habit formation: here’s how it works, part i
We’ve all been thrown into these strange, stay at home orders and had to seemingly change habits overnight. Wear masks, sty 6 feet away, stay at home…you know the drill. And with that has come some other interesting outcomes.
But you know what, this isn’t how habits and ultimately rituals are truly formed. And, at the end of the day, who knows what will ultimately stick with our current situation.
Here’s the truth to build long term habits, whether it’s around nutrition, exercise – really anything you want to build.
Adopting new habits and breaking old ones can be a challenge. When we think about the habits most of us have, many are well-established. Every day you make choices that you don’t have to consider or think about. You simply do them.
It’s great when these habits work for us and help us to live the lives we desire, from the simple choices of remembering to shower and brush our teeth, to the more complex ones of making the time to do work, study – whatever positive goal you’re working towards.
But what about the habits that don’t align with what we want to achieve? What about if your goal is to get leaner but you can’t stop the late-night snacking on chips, pizza, and beer ritual?
Reminding ourselves how these choices impact our ability to reach our goals, isn’t effective. Many times we already know these things are working against us. Instead we have to learn how to unwire the habit and rewire a new one to create changes that support our goals and that can last. And that takes conscious and repeated effort.
The interesting thing about our brains is that they like to be efficient. Your brain wants to move any action you repeatedly do into a habit, because it requires less effort to process and perform the behavior. It’s been estimated that 43% of our behaviors are habitual. Meaning we do them over and over again. That’s great when habits work for us - not so good when they work against us. You see, when a habit is formed, the brain stops participating fully in the decision making - instead it turns it over to our subconscious.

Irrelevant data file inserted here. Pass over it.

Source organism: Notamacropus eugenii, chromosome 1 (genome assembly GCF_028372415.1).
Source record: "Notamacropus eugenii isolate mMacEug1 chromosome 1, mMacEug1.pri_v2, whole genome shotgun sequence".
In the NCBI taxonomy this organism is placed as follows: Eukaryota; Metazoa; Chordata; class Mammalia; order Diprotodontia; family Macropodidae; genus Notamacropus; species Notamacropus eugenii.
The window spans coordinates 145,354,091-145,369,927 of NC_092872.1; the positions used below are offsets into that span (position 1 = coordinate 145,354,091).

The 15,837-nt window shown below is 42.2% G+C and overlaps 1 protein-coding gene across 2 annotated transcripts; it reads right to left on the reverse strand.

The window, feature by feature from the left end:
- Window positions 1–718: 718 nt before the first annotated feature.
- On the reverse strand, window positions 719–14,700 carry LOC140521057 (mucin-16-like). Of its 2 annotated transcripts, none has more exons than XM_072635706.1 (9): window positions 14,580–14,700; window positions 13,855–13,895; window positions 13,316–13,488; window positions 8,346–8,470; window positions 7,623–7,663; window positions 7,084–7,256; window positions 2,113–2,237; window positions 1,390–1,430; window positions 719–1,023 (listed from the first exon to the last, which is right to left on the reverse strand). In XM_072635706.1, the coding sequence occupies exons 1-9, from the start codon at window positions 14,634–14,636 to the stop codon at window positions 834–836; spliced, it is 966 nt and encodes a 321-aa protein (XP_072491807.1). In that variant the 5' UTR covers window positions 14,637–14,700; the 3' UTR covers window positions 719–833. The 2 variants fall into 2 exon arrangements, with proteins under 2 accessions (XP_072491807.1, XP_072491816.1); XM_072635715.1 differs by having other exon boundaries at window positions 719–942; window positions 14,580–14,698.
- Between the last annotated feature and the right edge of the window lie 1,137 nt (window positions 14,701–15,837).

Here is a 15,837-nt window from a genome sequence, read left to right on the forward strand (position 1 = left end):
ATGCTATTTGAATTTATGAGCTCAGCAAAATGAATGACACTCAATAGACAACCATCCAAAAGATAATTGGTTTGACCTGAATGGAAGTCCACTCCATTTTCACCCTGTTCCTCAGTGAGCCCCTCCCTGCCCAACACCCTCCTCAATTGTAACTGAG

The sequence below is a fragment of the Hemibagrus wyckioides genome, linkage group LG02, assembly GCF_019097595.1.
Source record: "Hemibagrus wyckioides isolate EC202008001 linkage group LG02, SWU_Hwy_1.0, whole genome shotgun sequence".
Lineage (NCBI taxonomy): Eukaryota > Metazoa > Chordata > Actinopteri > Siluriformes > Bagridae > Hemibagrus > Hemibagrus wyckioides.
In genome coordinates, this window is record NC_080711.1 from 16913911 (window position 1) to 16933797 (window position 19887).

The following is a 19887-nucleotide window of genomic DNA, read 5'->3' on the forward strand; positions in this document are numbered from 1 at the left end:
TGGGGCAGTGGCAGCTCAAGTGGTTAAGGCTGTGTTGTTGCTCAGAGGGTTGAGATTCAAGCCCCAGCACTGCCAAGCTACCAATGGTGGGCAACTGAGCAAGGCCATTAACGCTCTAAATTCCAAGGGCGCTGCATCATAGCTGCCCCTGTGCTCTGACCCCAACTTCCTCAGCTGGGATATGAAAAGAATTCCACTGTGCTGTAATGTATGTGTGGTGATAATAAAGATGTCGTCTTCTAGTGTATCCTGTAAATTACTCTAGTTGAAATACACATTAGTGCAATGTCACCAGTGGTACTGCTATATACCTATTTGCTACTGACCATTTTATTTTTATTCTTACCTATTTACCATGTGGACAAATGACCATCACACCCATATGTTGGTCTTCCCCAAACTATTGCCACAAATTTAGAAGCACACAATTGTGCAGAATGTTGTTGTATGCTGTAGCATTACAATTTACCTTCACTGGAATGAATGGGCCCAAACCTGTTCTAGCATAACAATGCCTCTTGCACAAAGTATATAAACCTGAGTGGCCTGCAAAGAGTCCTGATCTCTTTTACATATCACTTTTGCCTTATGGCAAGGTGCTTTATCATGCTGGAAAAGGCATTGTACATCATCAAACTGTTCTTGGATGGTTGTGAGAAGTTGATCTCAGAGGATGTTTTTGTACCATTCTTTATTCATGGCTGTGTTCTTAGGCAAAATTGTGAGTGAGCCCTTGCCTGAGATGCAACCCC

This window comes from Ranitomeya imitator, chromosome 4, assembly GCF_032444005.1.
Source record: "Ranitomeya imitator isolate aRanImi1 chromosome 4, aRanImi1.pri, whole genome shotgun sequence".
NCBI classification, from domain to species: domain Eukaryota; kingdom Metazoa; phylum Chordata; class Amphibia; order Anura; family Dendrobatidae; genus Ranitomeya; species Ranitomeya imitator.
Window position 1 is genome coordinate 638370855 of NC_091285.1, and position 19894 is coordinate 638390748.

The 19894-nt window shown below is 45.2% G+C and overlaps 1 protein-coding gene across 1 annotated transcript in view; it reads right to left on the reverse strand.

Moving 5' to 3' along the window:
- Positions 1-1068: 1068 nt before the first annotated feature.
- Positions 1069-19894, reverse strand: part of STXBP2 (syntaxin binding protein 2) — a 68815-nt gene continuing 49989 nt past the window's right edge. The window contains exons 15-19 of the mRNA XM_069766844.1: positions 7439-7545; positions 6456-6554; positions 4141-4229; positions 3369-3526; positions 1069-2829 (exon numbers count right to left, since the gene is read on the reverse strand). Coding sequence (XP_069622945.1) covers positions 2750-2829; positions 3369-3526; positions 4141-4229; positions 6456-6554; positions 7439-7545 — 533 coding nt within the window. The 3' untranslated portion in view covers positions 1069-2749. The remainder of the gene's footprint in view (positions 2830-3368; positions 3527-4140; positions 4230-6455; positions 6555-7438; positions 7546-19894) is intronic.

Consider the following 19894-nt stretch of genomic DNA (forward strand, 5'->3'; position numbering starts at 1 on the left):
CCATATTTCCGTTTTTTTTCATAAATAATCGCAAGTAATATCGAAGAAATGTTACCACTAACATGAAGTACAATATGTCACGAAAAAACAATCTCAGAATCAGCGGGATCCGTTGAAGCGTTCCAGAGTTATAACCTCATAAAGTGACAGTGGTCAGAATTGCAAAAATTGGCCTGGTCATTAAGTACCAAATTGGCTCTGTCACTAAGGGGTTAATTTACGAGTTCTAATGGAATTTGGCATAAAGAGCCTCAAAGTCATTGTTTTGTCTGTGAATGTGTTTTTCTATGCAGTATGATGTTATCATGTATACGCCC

Subconscious Brain Runs the Show
It’s been estimated that our subconscious can run the show for as much as 95% of the choices we make each day. This unconscious part of the brain, also referred to as the automatic, fast brain, or system 1 helps us preserve mental effort for critical thinking and problem solving for the choices that really matter. The fast brain is the one that steps in and quickly decides what to do based on experience or emotion or impulsivity. It’s the one that when you feel a surge of stress at the end of a long day, declares, “I. Need. A. Drink!”
The Logical Side of the Conscious Brain
The conscious part of the brain, also referred to as the slow brain or system 2 is much more rational and logical. This part of the brain considers the pros and cons of the situation, the potential long-term consequences and connects those choices to long-term goals. The slow brain is the one that can plan for how you might handle that stressful situation where you want to turn to a drink and what you might choose instead.
So which one “wins”?
It depends on what system you’re using at the moment the decision is made. There’s not a “winner” or “loser” per se, but there are ways to move toward more conscious awareness of the choices we make and why we make them, and how to make it less likely that our fast brain will rule the roost. Ultimately, though - you are in the driver seat and that is all based on the habits we build and how we build them.
Process of Habit Formation
Let’s consider what the normal process of habit formation looks like. Typically when habits are formed, they are formed over time when we begin to perform a new series of behaviors over and over again.
MIT researchers discovered three elements that can be consistently found in any habit that we have. These include a cue, a routine, and a reward. This concept is described in the book The Power of Habit by Charles Duhigg.